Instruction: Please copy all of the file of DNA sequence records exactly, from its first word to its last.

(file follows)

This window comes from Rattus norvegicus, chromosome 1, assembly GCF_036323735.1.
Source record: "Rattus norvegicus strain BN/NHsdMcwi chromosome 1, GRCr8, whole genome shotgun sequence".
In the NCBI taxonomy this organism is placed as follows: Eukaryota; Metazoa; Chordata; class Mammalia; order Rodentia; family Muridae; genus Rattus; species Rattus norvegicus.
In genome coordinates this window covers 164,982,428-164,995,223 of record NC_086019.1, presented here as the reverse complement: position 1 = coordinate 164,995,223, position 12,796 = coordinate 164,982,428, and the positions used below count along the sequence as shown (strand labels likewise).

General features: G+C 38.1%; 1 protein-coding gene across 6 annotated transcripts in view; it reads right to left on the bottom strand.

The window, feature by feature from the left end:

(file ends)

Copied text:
This window comes from Rattus norvegicus, chromosome 1, assembly GCF_036323735.1.
Source record: "Rattus norvegicus strain BN/NHsdMcwi chromosome 1, GRCr8, whole genome shotgun sequence".
In the NCBI taxonomy this organism is placed as follows: Eukaryota; Metazoa; Chordata; class Mammalia; order Rodentia; family Muridae; genus Rattus; species Rattus norvegicus.
In genome coordinates this window covers 164,982,428-164,995,223 of record NC_086019.1, presented here as the reverse complement: position 1 = coordinate 164,995,223, position 12,796 = coordinate 164,982,428, and the positions used below count along the sequence as shown (strand labels likewise).

General features: G+C 38.1%; 1 protein-coding gene across 6 annotated transcripts in view; it reads right to left on the bottom strand.

The window, feature by feature from the left end: